Room to improve
Without question, existing safety measures – high- and low-tech – have made the job site safer and more efficient for workers. Still, the industry faces some sobering statistics. According to OSHA, one in five worker deaths each year is in construction. In 2018 alone, construction workers accounted for 1,008 (about 21%) of all fatal work injuries, according to the Bureau of Labor Statistics.
The good news is that the industry is embracing smart, wearable technology to help prevent injuries, protect workers and reduce risk. Just as a smartwatch can track your health, wearables such as connected hard hats can track factors that impact construction risks.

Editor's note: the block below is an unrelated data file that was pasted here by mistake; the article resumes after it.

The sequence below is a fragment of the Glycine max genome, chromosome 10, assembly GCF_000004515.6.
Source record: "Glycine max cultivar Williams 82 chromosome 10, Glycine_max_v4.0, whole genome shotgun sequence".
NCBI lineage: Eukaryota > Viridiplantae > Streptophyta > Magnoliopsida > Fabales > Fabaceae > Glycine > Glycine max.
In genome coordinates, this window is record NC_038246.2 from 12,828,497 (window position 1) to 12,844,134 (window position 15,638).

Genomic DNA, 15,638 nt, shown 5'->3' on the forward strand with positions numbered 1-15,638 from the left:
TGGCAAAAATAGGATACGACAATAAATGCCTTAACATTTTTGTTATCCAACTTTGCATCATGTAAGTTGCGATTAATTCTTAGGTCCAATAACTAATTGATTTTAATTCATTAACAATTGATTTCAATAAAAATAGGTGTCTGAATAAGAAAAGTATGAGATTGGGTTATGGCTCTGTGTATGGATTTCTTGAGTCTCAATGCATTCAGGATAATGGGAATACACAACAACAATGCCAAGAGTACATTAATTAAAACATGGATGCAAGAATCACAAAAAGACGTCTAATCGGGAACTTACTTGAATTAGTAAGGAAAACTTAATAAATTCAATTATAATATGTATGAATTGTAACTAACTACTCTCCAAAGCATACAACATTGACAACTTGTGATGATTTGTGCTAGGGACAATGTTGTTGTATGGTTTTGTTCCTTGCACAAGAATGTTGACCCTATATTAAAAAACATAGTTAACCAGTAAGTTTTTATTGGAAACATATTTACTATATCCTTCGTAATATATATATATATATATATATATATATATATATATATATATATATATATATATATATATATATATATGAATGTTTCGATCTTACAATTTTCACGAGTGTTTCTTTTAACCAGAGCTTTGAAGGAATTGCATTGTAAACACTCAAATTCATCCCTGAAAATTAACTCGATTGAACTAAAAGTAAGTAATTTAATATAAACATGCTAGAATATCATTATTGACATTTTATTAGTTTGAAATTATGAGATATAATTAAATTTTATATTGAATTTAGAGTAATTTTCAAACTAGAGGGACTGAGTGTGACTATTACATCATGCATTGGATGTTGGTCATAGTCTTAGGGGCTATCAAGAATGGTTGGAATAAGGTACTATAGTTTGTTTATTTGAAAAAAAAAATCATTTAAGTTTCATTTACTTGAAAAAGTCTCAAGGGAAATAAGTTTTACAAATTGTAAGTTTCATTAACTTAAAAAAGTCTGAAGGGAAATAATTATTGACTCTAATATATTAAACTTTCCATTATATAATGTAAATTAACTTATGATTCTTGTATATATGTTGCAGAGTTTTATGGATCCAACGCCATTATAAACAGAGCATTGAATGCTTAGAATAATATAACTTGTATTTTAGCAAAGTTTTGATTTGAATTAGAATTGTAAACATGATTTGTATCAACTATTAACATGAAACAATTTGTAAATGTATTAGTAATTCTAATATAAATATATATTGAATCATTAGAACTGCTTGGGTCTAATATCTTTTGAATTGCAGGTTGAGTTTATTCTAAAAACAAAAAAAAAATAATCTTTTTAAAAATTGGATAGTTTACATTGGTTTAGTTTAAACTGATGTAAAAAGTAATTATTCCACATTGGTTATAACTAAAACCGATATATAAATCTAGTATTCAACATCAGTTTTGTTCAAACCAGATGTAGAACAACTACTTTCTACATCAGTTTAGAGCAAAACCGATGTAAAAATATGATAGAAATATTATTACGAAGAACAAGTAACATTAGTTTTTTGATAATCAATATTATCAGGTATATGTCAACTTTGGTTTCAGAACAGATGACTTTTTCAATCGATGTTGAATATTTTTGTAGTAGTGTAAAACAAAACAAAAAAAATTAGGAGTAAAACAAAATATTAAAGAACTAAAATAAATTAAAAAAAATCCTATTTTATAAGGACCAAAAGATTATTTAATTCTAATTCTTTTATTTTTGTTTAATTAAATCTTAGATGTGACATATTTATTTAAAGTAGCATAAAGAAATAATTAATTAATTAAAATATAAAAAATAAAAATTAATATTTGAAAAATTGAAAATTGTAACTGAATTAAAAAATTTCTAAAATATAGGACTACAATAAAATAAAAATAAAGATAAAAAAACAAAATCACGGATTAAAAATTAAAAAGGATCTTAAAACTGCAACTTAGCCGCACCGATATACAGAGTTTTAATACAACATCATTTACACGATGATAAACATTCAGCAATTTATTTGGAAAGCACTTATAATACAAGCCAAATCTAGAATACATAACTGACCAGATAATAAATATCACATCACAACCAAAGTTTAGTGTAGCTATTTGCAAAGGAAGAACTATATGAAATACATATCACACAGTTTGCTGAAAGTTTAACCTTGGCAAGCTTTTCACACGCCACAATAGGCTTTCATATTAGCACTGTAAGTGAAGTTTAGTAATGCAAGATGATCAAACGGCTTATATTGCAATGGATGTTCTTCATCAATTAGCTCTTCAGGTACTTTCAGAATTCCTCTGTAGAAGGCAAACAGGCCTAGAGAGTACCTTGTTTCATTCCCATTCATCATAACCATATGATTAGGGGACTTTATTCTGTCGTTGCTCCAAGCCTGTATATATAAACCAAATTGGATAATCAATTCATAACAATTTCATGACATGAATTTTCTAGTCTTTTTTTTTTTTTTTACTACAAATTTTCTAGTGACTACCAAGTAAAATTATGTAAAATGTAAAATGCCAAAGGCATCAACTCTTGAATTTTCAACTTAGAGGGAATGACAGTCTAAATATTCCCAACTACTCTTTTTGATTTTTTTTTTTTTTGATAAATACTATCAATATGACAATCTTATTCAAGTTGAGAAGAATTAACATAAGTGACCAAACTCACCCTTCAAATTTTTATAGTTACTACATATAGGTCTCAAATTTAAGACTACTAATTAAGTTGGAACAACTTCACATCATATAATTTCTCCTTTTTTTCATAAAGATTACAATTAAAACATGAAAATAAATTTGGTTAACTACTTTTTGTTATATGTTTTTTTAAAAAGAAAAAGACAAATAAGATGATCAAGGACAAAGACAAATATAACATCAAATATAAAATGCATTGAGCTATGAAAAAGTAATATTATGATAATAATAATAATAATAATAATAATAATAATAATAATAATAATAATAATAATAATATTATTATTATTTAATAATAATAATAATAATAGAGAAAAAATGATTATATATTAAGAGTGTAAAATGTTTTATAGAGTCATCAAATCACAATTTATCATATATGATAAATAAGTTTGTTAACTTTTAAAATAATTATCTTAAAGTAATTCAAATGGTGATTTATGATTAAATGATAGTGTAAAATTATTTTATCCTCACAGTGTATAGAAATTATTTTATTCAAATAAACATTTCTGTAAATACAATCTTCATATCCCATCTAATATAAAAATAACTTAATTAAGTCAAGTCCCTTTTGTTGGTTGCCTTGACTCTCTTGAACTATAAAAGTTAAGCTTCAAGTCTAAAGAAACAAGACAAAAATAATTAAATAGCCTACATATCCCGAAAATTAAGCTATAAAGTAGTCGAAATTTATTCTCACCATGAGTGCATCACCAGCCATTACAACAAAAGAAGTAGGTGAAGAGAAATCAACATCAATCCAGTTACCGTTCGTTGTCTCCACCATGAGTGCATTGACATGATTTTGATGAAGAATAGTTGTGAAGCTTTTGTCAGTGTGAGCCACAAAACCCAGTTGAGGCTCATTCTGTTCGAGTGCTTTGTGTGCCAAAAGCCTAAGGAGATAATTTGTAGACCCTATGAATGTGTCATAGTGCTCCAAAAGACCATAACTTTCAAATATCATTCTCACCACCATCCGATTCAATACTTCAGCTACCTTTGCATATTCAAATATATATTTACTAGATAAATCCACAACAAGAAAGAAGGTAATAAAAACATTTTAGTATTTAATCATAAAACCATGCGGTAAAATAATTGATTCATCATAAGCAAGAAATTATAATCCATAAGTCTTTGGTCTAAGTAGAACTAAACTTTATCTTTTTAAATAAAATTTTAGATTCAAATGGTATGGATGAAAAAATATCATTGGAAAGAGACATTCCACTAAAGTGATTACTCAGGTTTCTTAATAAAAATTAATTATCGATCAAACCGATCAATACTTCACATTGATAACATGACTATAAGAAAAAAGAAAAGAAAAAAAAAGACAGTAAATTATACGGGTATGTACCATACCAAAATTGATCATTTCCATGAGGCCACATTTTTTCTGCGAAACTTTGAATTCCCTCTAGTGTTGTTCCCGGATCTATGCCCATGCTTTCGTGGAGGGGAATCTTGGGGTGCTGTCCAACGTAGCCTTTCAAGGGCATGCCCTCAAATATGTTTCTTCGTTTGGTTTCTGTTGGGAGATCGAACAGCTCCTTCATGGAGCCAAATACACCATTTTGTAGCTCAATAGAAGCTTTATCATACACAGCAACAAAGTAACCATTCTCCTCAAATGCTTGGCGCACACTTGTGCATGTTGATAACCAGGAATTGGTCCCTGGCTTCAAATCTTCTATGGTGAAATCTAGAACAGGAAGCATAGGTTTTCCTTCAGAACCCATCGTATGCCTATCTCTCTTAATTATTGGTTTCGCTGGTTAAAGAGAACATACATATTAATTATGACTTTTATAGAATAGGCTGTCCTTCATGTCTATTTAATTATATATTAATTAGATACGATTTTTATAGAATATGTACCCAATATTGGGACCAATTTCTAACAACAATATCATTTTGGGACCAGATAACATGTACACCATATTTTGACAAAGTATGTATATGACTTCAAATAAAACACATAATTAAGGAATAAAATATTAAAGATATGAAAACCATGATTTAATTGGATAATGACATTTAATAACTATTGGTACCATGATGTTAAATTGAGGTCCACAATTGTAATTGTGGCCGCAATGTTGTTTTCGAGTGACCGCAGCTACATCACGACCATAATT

Utilization of this technology makes the risk far more attractive to an insurer, as the likelihood of claims activity is heavily reduced from a risk management perspective. While there can be a significant cost to implement this technology, it will be minimal compared to the legal fees associated with liability lawsuits. Even a few small claims can heavily impact insurance premiums, so taking these steps to improve worker safety serves to protect a business in the long term.